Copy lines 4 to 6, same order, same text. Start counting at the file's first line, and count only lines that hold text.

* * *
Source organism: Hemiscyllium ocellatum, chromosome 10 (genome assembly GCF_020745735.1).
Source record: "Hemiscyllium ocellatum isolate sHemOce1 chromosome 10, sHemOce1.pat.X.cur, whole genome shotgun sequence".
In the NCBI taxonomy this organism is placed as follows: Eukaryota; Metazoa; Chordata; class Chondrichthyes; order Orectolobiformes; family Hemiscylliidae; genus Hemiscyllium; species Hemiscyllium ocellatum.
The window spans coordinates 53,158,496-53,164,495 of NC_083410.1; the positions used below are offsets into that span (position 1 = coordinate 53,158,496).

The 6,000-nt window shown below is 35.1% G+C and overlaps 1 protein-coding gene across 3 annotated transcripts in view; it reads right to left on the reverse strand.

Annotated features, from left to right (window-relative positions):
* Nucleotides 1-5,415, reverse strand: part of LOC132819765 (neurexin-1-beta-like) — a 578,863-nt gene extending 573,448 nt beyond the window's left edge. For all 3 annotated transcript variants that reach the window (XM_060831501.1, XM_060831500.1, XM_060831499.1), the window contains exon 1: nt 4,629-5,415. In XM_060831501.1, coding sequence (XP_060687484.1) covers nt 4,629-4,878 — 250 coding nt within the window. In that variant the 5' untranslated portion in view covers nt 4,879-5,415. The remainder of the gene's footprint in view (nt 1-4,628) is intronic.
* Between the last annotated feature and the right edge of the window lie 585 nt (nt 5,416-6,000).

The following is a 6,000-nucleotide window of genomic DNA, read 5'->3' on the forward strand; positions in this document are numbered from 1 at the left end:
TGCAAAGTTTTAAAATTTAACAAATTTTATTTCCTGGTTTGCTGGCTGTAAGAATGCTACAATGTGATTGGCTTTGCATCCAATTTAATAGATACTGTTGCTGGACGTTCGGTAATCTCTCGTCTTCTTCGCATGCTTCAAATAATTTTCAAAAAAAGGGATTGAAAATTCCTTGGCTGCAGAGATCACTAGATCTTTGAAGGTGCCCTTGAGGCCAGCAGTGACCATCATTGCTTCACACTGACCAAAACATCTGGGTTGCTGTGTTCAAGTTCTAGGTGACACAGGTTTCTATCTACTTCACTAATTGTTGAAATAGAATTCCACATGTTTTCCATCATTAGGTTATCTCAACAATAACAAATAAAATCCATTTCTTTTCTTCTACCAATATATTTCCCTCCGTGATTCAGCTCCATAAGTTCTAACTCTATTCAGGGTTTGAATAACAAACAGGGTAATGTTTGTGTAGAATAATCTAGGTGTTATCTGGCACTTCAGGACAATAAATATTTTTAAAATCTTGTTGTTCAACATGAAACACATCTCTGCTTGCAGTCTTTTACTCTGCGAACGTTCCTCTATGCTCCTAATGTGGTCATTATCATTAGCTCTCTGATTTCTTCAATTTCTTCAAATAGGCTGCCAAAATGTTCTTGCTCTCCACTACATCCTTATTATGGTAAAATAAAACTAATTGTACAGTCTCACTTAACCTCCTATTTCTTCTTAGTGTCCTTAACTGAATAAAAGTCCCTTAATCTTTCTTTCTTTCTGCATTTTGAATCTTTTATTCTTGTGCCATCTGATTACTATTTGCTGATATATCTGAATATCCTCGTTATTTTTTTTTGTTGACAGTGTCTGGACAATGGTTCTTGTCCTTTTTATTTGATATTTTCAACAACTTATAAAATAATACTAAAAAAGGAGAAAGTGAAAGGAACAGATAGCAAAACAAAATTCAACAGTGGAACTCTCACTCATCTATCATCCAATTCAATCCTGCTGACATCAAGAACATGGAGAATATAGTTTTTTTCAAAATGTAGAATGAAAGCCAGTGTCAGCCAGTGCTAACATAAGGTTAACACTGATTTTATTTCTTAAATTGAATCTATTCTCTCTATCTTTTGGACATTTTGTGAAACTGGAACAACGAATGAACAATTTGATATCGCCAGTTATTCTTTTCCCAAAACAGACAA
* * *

The window spans coordinates 53,158,496-53,164,495 of NC_083410.1; the positions used below are offsets into that span (position 1 = coordinate 53,158,496).

The 6,000-nt window shown below is 35.1% G+C and overlaps 1 protein-coding gene across 3 annotated transcripts in view; it reads right to left on the reverse strand.

Annotated features, from left to right (window-relative positions):